In the preface to a book of poetry by Dylan Thomas, the poet said he was going to publish this group of poems so he would have to quit futzing with them. Once in print, he would be forced to treat them as finished.
Paul Valery had another take on completion: “A poem is never finished, only abandoned.”
James Elkins‘ series of art posts for the Huffington Post last year included one article that explored the question, How can you know when a painting is finished?
This used to be a simple problem: when the artist had filled in the blanks, she was done. Over the past two hundred years it has become a very difficult question. Artists, critics, and scholars debate it endlessly. It’s one of the mainstays of conversation in artists’ studios. There is a lot of talk about intuition: artists say, “I just work until it feels right,” or “I’m not sure if it’s finished, but I am slowly getting the sense that it might be.” But feelings can be elusive. Many painters mull over this problem for years on end. It’s an unending source of fascination.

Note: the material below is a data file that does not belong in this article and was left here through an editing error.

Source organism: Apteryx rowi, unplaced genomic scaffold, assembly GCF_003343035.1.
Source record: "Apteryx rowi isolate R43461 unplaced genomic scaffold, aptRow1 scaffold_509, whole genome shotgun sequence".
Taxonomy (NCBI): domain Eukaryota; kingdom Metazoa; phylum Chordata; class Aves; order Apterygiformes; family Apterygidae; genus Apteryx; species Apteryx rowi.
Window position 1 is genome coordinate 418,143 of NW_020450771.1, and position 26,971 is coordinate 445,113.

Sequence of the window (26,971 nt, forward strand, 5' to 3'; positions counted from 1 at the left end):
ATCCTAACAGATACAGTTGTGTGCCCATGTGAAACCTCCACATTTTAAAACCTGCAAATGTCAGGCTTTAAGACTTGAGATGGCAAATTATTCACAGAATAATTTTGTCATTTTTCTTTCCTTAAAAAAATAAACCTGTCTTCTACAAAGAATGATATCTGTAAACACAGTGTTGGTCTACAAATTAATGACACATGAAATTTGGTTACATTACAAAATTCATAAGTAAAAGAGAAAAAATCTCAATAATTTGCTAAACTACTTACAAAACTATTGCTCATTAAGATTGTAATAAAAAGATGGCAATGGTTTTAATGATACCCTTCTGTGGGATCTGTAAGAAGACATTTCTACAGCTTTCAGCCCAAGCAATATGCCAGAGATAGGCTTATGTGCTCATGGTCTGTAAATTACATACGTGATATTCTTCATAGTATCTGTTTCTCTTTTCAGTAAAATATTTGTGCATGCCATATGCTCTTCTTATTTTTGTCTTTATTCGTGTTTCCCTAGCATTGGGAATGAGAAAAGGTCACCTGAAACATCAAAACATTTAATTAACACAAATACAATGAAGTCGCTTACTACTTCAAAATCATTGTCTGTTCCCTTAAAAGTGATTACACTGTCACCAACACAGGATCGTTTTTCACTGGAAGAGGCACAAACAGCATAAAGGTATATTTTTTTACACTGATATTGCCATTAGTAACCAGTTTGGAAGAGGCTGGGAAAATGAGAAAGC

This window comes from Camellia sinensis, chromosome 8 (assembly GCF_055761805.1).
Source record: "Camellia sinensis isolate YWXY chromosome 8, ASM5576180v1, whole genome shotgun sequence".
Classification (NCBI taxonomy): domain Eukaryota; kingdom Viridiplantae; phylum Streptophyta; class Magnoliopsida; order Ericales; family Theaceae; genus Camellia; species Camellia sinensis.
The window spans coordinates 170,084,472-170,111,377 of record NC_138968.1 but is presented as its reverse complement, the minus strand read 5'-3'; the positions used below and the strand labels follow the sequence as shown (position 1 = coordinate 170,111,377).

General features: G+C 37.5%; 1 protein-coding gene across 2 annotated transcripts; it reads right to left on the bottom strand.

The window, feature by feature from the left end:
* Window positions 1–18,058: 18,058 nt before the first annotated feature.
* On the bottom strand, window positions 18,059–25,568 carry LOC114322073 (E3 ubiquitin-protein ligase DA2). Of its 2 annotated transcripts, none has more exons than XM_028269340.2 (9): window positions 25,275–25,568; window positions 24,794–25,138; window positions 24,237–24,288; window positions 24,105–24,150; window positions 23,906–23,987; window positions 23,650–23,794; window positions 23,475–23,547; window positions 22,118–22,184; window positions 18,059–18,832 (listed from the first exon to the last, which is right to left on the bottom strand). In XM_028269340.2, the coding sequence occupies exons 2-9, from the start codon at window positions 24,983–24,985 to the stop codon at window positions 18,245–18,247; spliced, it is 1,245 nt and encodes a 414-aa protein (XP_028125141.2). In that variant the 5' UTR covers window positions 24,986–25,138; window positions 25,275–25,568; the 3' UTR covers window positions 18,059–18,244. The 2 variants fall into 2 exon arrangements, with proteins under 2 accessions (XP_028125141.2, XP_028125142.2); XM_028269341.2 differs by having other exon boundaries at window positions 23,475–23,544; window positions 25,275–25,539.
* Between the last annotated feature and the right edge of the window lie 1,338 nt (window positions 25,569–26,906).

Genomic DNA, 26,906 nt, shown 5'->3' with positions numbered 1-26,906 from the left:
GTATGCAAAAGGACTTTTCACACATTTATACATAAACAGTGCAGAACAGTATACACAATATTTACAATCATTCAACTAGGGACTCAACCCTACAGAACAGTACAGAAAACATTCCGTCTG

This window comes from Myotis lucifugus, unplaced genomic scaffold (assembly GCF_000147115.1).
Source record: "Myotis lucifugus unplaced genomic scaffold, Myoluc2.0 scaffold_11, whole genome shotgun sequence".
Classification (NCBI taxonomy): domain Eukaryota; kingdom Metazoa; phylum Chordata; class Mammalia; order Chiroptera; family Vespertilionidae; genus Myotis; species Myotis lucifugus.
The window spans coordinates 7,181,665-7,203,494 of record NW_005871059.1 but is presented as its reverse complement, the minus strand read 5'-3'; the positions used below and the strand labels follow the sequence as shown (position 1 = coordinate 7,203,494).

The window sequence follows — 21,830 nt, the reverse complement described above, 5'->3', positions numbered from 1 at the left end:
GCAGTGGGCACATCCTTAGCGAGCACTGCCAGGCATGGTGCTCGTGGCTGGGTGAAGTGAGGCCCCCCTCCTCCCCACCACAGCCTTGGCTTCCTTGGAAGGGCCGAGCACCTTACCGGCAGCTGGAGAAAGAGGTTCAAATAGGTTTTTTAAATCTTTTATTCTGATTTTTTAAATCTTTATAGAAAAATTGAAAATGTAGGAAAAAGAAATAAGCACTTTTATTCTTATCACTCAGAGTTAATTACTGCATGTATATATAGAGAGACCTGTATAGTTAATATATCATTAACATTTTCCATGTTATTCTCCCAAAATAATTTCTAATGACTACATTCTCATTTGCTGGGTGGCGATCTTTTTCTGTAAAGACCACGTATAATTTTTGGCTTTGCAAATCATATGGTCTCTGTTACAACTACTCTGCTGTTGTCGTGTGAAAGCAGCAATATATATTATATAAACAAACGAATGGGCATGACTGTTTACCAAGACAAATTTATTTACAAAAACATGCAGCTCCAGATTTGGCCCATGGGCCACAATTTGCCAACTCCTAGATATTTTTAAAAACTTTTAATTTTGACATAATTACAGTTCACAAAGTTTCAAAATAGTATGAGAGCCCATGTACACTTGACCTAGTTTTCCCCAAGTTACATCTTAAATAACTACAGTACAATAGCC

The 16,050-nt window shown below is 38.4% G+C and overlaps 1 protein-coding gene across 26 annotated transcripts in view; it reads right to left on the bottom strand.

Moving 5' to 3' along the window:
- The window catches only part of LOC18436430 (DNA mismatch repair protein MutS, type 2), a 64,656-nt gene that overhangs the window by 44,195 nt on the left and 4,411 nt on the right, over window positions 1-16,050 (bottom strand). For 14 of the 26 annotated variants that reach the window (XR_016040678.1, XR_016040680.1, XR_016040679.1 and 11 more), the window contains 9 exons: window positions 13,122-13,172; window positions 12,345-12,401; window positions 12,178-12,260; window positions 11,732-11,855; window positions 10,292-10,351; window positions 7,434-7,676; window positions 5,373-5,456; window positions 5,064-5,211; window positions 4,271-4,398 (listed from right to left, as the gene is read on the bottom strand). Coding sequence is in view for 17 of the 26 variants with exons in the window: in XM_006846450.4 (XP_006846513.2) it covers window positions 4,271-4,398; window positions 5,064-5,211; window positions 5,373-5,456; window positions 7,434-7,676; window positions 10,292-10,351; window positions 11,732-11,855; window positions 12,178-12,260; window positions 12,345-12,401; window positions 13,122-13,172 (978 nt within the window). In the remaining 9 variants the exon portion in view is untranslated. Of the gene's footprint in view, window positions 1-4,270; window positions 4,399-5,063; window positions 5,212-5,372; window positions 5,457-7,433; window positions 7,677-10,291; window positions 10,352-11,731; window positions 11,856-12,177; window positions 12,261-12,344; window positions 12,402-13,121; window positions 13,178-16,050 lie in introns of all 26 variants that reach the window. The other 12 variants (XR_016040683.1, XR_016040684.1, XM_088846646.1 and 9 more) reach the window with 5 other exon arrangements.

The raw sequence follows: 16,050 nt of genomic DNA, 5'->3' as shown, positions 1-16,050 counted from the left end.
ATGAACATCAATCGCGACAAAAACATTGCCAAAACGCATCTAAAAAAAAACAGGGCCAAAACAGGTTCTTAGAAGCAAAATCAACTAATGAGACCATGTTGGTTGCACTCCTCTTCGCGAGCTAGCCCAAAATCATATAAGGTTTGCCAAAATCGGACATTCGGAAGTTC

Elkins looks through the history of art to identify three kinds of unfinished paintings: the simply abandoned, non finito (where the artist deliberately stopped working before the painting was finished in order to create an effect), and the perpetually unfinished painting that “cannot be finished because it is infinite, because the artist is in the grip of a compulsion.” Elkins uses the famous painting by David of the death of Marat as an example of non finito. The unfinished background speaks to Marat’s untimely death and his unfinished life.
Thomas Nozkowski‘s take on that question (from an interview with Francine Prose) is a simple one:
To put it as simply as possible—and this is a simple answer, not a total answer—I know when a painting’s finished when I understand why I wanted to do it in the first place. When it becomes clear, there is this energized space, there is this color, there is something interesting to me.
“When it becomes clear, there is this energized space, there is this color, there is something interesting to me.” I know exactly what he means. It’s a subtle thing, and it is intuitive. But I know that moment. I think most artists do.